Service providers in the logistics network should be protected from liabilities.
It is not uncommon for freight operators to appoint dedicated agents in other jurisdictions as sub-contractors, or independent service providers. Such agreements are essential to create a functional logistics web to enable a freight operator to move, store and handle customers’ goods using known and trusted entities around the world.
Often, these service providers appear as shippers or consignees in the transport documents (such as bills of lading and waybills) that the freight operator negotiates with carriers. Alternatively, the service providers may be carriers, or warehouse keepers for goods stored at the service providers’ premises pending packing and despatch.
These “logistics networks” need contractual certainty and efficiency, which requires regulating the relationship between the freight operator, service provider and customer. This protects service providers from any unprotected direct liability to the customer.
All too often, a service provider of the freight operator, appointed as its sub-contractor, is sued by the customer if goods are lost or damaged while in the agent’s care and custody. Without contractual protection, service providers are exposed to claims with only scant common-law protection.
Most bills of lading and waybills have clauses allowing the carrier’s service providers to rely on the benefits and limitations afforded to the carrier. If a shipper or consignee sues a stevedore, for damage caused to goods during discharge, the stevedore appointed by the carrier can rely on the defences and limitations available to the carrier under its contract of carriage with the shipper or consignee.
Known as “Himalaya” clauses, or terms for the benefit of third parties, they preserve a clear contractual line between the carrier and the customer, which protects the subcontractor of the carrier.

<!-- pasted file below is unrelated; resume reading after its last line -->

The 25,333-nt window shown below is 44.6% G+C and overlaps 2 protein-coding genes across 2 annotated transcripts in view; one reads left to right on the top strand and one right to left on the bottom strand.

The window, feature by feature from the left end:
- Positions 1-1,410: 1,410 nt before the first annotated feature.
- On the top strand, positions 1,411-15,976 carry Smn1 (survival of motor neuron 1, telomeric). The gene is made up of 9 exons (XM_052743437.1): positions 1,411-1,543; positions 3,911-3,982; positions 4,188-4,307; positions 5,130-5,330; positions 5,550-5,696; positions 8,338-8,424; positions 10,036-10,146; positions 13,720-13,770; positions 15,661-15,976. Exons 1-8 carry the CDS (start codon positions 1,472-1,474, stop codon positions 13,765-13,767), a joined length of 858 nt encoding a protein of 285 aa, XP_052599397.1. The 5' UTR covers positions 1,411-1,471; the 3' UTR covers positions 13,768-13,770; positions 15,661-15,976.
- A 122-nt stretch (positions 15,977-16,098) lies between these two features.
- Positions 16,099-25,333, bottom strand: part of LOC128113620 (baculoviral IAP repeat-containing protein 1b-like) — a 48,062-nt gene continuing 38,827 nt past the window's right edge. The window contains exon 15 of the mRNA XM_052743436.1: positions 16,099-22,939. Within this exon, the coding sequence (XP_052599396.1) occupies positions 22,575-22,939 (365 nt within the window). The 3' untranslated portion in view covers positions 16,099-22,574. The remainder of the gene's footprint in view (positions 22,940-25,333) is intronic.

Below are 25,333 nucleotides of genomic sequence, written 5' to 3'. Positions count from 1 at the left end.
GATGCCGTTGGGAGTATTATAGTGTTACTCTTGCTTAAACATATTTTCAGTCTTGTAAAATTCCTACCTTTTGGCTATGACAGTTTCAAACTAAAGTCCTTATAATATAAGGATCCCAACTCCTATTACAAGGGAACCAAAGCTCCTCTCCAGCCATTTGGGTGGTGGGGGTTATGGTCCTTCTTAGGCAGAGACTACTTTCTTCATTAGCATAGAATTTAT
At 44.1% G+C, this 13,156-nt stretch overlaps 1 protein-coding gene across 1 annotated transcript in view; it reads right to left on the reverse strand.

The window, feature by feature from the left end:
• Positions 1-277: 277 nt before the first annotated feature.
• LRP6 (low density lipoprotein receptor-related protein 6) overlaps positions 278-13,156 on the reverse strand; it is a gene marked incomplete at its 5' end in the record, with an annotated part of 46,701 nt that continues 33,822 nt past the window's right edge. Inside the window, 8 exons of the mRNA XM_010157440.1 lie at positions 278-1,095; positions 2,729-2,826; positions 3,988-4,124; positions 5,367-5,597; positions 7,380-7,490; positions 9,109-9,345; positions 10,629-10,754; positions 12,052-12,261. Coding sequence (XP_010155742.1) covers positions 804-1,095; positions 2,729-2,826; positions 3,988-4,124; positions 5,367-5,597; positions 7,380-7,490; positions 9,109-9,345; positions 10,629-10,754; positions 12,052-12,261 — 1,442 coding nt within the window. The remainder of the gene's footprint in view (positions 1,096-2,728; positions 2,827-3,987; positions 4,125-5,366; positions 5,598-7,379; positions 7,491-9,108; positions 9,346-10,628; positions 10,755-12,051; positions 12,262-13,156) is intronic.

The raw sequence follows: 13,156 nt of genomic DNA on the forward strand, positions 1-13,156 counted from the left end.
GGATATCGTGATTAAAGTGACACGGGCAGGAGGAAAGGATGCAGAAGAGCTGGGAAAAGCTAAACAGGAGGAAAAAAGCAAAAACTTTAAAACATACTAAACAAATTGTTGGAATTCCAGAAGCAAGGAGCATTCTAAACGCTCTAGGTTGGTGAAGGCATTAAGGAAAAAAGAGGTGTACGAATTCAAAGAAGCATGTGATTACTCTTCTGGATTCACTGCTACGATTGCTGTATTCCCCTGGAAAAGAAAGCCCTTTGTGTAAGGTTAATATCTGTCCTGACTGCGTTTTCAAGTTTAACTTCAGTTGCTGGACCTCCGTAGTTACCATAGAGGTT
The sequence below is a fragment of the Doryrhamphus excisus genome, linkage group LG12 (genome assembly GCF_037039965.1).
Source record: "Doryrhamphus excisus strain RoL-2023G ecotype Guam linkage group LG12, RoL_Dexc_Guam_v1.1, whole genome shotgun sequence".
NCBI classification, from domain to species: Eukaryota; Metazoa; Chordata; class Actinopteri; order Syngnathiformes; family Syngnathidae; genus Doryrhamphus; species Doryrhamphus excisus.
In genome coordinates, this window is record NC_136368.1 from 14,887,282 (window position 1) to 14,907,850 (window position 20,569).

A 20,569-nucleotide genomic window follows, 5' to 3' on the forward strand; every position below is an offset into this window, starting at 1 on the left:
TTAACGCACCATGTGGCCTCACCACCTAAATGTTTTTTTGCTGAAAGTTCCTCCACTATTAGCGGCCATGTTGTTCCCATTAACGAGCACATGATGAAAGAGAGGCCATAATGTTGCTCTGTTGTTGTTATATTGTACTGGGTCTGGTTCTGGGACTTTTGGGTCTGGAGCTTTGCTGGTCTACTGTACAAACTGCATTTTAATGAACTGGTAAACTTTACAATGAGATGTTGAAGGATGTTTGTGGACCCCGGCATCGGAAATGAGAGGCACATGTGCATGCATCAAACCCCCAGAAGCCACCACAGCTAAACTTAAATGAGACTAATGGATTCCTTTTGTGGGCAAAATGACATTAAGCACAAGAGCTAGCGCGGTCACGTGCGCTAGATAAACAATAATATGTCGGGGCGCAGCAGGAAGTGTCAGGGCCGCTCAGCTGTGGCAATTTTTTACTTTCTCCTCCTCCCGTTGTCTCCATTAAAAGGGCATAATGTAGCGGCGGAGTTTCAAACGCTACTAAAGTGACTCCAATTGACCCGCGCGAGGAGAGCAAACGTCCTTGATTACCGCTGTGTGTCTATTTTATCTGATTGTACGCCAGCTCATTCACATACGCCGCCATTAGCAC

Freight operators and subcontracted service providers should use this same contractual construct in their agreements. The freight operator should take responsibility for the proper performance of the logistics agreement with the customer, who, in the event of loss or damage to the goods, should be required to look only to the freight operator for relief.
Ideally, the benefits of any defences or limitations available to the freight operator will extend to the sub-contracted agent, so that, if sued, the subcontractor can rely on those defences and limits as against the customer.
If the freight operator does not wish to subcontract its obligations, the agent must make sure that the freight operator includes in its agreement with the customer a provision that the freight operator acts as an agent for any third-party service provider, and that, in so acting, the relationship between the customer and the service provider will be determined by the service provider’s standard trading terms.
The consequences of the freight operator not suitably protecting any service provider may leave the service provider exposed if goods are lost or damaged while in the service provider’s care, custody and control – and not just in respect of the customer claims.
Most service providers in the freight industry have liability insurance policies that are subject to the condition that the service provider must carry on business in terms of the protective provisions of its standard trading terms.
If these are found not to apply, the liability insurers may not be obliged to indemnify the service provider if it is found liable to the customer, or to fund the defence of any claim brought against the service provider.